# Removing Noise from time across signal data

I am new to the field of signal processing. I have sensor data (Impedance across time), that output is like this.

On the right side, I have a noisy signal portion in my data, marked by the red block. I want to remove this noise, its a hand movement artifact noise.

How can I remove this noise?

I have tried to find the frequency of the noise by applying FFT on the data file attached below but I got this result

Data file

• hm, this doesn't look at all like your noise is confined to a specific frequency range that your signal does not occupy, so that you can separate the two with a filter. So, that approach won't work. Mar 18, 2020 at 8:54
• You could threshold above 4000 ohms to remove all the data below 4000 Mar 18, 2020 at 8:56

This is inspired by the excellent answer by @Richard Lyons (which I upvoted) and the comment by @DSP Novice. It basically combines what they said. If the width of the 5000-amplitude pulse is always the same, then simply do as Richard Lyons suggested: it works fine. If the width varies, then the following scheme could be used:

I imported your raw data and put it into the simulation block at the left of the figure. I ran the simulation from 0 to 18.33 s, in increments ($$\Delta t$$) of 0.03 s. The results are shown in the next figure:

The black trace is the raw data, the red trace is processed to remove the hand movement artifact noise and the cyan trace is the differentiator output. The simple differentiator, with equation shown in the figure, had a differentiation time constant of 0.01 s. The differentiator's output was passed to a comparator, with fixed reference value of -300: this was arbitrarily selected by looking at the cyan trace.

The comparator output is a logic level: it is low so long as the comparator's input is above -300. It goes high when the differentiator's output, i.e., the comparator's input, goes below -300. The comparator's output was arbitrarily delayed by 6 simulation steps, i.e., 6 times 0.03 s, and then the delayed comparator output triggered a peak detector. The peak detector just serves as a data latch.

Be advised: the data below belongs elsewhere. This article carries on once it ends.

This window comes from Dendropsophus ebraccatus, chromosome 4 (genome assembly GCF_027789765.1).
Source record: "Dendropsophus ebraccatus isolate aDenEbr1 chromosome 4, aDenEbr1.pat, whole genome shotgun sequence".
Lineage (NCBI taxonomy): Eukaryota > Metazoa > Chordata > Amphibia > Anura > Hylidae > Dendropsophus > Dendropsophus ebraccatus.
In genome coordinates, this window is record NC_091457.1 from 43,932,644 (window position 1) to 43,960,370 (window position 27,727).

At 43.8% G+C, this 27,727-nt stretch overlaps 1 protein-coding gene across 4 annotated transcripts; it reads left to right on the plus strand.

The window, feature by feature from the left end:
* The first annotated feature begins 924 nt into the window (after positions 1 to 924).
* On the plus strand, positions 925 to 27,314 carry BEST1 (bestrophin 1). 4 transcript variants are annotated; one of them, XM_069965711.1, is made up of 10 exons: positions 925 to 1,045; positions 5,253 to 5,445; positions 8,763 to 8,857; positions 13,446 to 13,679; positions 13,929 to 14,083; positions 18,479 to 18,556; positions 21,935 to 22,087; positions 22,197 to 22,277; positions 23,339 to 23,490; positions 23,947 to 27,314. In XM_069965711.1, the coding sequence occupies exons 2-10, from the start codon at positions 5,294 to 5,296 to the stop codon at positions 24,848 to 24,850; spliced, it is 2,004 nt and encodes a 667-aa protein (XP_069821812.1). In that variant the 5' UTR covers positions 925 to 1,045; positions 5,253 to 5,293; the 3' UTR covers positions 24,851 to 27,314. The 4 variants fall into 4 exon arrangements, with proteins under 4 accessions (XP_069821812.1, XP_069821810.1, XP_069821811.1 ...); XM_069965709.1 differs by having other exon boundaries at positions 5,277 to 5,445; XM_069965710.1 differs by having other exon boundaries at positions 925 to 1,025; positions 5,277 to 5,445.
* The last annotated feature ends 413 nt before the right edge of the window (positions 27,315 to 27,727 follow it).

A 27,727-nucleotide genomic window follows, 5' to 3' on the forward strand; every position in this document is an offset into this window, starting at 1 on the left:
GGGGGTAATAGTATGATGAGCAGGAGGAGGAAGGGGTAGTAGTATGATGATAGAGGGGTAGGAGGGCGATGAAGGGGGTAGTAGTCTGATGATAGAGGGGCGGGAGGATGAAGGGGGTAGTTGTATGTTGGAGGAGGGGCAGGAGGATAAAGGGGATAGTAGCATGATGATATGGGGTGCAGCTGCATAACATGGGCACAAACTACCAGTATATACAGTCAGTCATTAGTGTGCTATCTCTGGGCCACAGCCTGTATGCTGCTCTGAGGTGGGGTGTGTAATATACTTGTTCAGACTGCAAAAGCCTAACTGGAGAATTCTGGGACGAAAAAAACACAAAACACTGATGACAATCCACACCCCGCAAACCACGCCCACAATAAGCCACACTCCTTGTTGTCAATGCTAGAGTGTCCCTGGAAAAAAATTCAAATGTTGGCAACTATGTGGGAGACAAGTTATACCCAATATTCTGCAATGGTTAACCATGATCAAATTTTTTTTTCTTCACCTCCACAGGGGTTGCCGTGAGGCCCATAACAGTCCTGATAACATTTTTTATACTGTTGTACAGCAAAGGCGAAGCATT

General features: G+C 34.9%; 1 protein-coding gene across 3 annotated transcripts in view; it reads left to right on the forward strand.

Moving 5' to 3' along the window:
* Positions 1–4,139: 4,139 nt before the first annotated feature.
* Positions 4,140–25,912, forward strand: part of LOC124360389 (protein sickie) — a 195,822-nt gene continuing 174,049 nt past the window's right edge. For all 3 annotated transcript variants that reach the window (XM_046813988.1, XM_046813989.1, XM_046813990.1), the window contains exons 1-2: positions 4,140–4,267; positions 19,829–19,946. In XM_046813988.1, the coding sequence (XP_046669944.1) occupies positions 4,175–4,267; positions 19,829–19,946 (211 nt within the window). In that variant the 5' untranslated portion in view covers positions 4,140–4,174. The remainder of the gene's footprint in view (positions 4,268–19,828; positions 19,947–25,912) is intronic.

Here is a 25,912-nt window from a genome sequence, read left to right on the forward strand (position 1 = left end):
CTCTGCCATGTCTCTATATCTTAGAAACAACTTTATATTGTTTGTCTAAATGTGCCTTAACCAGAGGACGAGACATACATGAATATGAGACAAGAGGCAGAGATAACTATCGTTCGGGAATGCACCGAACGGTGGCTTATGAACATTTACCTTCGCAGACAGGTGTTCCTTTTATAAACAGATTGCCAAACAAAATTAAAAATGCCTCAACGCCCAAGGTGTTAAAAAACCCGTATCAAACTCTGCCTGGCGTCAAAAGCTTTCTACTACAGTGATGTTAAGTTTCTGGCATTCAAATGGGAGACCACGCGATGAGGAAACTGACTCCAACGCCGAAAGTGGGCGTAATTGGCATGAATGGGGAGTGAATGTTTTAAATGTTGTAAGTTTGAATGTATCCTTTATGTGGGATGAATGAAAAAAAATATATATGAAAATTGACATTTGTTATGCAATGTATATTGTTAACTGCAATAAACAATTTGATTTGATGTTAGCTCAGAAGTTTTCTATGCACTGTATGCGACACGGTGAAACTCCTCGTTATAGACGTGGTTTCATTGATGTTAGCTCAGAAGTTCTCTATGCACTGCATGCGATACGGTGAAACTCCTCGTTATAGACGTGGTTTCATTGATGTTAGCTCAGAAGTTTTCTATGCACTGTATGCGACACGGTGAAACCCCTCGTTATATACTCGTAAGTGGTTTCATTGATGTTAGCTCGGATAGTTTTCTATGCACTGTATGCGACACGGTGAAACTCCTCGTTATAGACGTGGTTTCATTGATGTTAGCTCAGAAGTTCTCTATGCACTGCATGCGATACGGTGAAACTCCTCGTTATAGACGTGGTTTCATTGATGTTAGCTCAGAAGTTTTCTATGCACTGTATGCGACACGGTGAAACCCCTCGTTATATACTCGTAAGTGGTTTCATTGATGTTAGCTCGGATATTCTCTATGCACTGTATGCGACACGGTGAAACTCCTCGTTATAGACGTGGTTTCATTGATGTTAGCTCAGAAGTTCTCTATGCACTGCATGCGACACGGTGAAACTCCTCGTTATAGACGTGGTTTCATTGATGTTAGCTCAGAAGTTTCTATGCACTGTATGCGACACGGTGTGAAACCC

So, the peak detector's output was logic level zero while the delayed comparator output was logic level zero and this simply allowed the ramp and hold to pass the raw data through. But, once the delayed comparator output went logic level high, it triggered the ramp and hold so that the raw data, at the time of the trigger, was sampled and held.

• Thanks for your reply, can you tell me which software you have used for simulation? Can you send the simulation model to me? that would be very helpful for me. And I can easily import my raw data on my own.
– Ati
Mar 19, 2020 at 7:21
• Thank you so much @Ed V. yes I have downloaded it. but actually I want to implement your idea on Matlab so I am trying. anyway, thanks a lot for your kind answer.
– Ati
Mar 23, 2020 at 6:56
• Glad to be of help and Matlab is the way to go! Thanks!
– Ed V
Mar 23, 2020 at 12:59
• hello @Ed V. you gave me Lightstone library it has a lot of .mox files in different sections, but when I open it, its shows me this error "A model with the same name is already open". even nothing is open, and one Simulink model you have given when I open it. its give me this error "this file cannot be read. it either corrupted or was built in extend 6 or earlier". how can I resolve these issues? can you please tell me.
– Ati
Mar 26, 2020 at 3:29
• @Ati The .mox files are simulation models. I have seen that incorrect error message about already being open. Do you have the free demo ExtendSim 10? Try opening the model from the app’s drop-down menu rather than double clicking on the model. The model is not Simulink. It was made with Extend 6, but should open with all later ExtendSim versions. I will open it with the Windows PC version of ExtendSim, get it running and put the model at my web site. Give me a couple of hours and I will post the link here.
– Ed V
Mar 26, 2020 at 12:53

Is the width of your 5000-amplitude pulse always the same? If so, then just discard your signal samples that occur after seven seconds. If the width of your 5000-amplitude pulse varies then try lowpass filtering (experimenting with different lowpass filter bandwidths) your signal to see if the filtered signal contains the information you desire. If the width of your 5000-amplitude pulse varies then you might try differentiating your signal and measuring the time instant $$t_o$$ of the large negative amplitude transition. Then just discard your original signal samples that occur after $$t_o$$ seconds. Good Luck.